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Behind the Beautiful Forevers at the National Theatre

It is always satisfying to see a medium exploited to its fullest.  With Behind the Beautiful Forevers the news is doubly welcome because the man behind the production is Rufus Norris, soon to be the director of the National Theatre.  

 

This piece has it all.  The topic is current, global, and socially complex.  This story of a Mumbai slum community in the shadow of the…

Film Review: The Good Lie

Set during the South Sudanese civil war in 1987, when orphaned children Amir, Paul, Jeremiah and Abidel flee from their village by foot, across the Sahara desert, and Ethiopia to safety at Kakuma Refugee Camp in Kenya. In 2000 they are transported to Kansas City, US, by way of a humanitarian intervention. The film examines the sense of culture shock experienced by Amir, Paul and Jeremiah while in…

Film Review: Selma

Detailing events leading up to the march from Selma to Montgomery, Alabama, by African Americans in their struggle for equal voting rights in US Southern States in 1965, lead by Martin Luther King. David Oyelowo is worthy of an Oscar nomination (but he mysteriously missed out), for his terrific take as the charismatic but flawed civil rights activist, and he renders the rhythm and cadence of Martin Luther King’s captivating speeches. Employing precision and restraint, 'Selma' feels at times like a fly-on-the-wall documentary; building up the tension while the story unfolds. A well-made history film, with an ongoing relevance due to events in Ferguson, Missouri in 2014.

The Hard Problem at the National Theatre

Stoppard loves a good debate and now he has taken on “the hard problem,”  which is—what is consciousness?  (What does it do and do we need it?)  Through the central character of a woman psychology student  he poses these questions and some of the  counter-questions.  But alas, not surprisingly, he doesn’t answer them.  Instead the piece drifts into the more familiar territory of ethics, religion…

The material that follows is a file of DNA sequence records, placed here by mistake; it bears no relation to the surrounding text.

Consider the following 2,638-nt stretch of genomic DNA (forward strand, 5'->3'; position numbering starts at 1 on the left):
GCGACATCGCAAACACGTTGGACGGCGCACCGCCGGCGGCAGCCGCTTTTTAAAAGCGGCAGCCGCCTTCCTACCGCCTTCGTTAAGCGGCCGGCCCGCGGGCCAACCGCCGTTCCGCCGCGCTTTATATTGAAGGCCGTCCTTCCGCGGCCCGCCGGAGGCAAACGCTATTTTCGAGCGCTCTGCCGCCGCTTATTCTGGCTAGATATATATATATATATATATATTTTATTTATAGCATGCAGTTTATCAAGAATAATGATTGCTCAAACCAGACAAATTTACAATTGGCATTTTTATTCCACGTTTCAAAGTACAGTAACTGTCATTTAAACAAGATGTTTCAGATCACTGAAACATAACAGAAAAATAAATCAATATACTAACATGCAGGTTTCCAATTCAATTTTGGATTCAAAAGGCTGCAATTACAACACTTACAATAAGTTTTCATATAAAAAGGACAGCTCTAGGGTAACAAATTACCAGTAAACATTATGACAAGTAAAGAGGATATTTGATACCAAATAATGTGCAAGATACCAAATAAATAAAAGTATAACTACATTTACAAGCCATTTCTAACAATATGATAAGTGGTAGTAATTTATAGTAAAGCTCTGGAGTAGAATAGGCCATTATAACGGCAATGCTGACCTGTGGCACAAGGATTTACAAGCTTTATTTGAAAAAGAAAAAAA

Book news: Harper Lee's 'new' sequel to Mockingbird

Announced on Tuesday; Harper Lee will be publishing Go Set a Watchman, the sequel to her classic 1960 novel To Kill a Mockingbird. Called Go Set a Watchman this is Lee’s first draft of Mockingbird but from the perspective of Scout as an adult. Right on cue the backlash has started. Everyone’s favourite teen novel, To Kill A Mockingbird, is apparently not as good as it’s washed up to be. It has a ‘rather inchoate moral system’ according to the Guardian’s Sarah Churchwell. That may be true. I suspect that most of us haven’t reread the novel since we were thirteen, when our own moral compasses were not yet finely tuned and that another generation was won over by the carefully tailored looks of Gregory Peck as Atticus Finch in the film version of the book. Be that as it may I will be in the queue on publication day when Harper Lee’s ‘new’ sequel is published. And I will be as eager as any Harry Potter fan for the final instalment.